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HRW Raises Concern Over ‘Systematic Infringements of Fundamental Rights’ in Kashmir

HRW Raises Concern Over ‘Systematic Infringements of Fundamental Rights’ in Kashmir

“UN experts raised concerns over abuses in Kashmir, including arbitrary detention of journalists, alleged custodial killings, and a broader pattern of systematic infringements of fundamental rights used against the local population.”


SRINAGAR — New York-based Human Rights Watch has criticized the Indian authorities for intensified crackdown on activists, journalists, and other critics of the government for using politically motivated prosecutions in 2021.

In its World Report 2022, HRW said that in February the government lifted an 18-month internet shutdown in Jammu and Kashmir imposed in August 2019 when it revoked the state’s constitutional autonomy and split it into two federally governed territories. “Journalists in Kashmir faced increased harassment and some were arrested on terrorism charges.”

UN experts raised concerns over abuses in Kashmir, including arbitrary detention of journalists, alleged custodial killings, and a “broader pattern of systematic infringements of fundamental rights used against the local population.”

The Human Rights Watch said tens of thousands of people died during a surge in Covid-19 cases, with the government failing to provide adequate health care to those in need.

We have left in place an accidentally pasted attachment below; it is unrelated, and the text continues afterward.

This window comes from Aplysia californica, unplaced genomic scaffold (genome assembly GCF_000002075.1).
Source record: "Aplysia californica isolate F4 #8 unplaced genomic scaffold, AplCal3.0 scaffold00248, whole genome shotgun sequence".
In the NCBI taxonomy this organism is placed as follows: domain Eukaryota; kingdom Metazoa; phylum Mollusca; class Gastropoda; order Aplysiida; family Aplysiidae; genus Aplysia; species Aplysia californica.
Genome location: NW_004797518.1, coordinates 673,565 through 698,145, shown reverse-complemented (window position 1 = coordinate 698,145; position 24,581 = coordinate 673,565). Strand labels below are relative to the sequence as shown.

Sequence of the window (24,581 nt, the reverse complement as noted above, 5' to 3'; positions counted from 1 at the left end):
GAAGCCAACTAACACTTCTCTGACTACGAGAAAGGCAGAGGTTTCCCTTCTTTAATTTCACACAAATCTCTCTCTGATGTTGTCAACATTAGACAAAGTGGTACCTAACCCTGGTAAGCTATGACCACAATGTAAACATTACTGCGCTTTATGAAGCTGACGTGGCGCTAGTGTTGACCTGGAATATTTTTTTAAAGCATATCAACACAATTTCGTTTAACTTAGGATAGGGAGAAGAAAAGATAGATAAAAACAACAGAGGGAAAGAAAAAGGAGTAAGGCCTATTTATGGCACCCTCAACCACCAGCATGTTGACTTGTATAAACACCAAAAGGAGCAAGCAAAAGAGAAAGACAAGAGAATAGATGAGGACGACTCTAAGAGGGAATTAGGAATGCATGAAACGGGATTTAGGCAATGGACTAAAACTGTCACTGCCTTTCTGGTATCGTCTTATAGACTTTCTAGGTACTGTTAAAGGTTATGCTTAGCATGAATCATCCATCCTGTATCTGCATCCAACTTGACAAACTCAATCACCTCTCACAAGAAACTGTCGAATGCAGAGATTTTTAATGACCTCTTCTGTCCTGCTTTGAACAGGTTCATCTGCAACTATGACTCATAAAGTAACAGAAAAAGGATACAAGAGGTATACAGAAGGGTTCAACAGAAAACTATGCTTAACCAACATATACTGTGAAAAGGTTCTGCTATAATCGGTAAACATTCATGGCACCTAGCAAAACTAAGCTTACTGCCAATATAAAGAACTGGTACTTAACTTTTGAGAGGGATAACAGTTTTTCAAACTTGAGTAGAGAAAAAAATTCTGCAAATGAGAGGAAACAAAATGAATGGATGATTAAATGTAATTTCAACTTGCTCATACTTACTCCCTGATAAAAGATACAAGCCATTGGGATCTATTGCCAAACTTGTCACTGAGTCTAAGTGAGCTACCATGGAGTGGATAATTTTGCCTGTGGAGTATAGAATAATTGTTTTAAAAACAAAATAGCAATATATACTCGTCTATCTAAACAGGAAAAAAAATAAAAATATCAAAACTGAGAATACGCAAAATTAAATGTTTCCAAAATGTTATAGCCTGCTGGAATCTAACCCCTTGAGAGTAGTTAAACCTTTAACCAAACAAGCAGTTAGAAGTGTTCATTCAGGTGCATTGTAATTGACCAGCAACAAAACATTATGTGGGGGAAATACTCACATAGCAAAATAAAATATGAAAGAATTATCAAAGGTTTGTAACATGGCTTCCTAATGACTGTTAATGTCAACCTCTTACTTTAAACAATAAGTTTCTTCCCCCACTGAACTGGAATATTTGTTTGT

“The clampdown on dissent was facilitated by the draconian counterterrorism law, tax raids, foreign funding regulations, and charges of financial irregularities. Attacks against religious minorities were carried out with impunity under the Bharatiya Janata Party (BJP)-led Hindu nationalist government. BJP supporters engaged in mob attacks or threatened violence, while several states adopted laws and policies to target minority communities, particularly Christians, Muslims, Dalits, and Adivasis.

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“The Indian authorities have given up any appearance of tolerating dissent and are using the machinery of the state to silence critics,” said Meenakshi Ganguly, South Asia director at Human Rights Watch. “At the same time, the BJP government has created an atmosphere in which minorities feel unsafe, at risk of assault by ruling party supporters.”

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In the 752-page World Report 2022, its 32nd edition, Human Rights Watch reviews human rights practices in nearly 100 countries.

“The death of a jailed 84-year-old tribal rights activist, Stan Swamy, in July was emblematic of the ongoing persecution of rights activists. Swamy was among 16 prominent human rights defenders arrested on politically motivated terrorism charges related to an incident of caste violence in Maharashtra state in 2017.”

In November the police in Tripura state filed terrorism cases against four lawyers for conducting a fact-finding investigation into communal violence in October in which Hindu mobs attacked mosques and Muslim-owned properties. The police also filed terrorism cases against 102 social media accounts and detained two journalists who reported on the violence, on charges of “spreading communal disharmony.”

The authorities continued to press charges against numerous students and activists, including under counterterrorism and sedition laws, for protesting citizenship law amendments that discriminate against Muslims.

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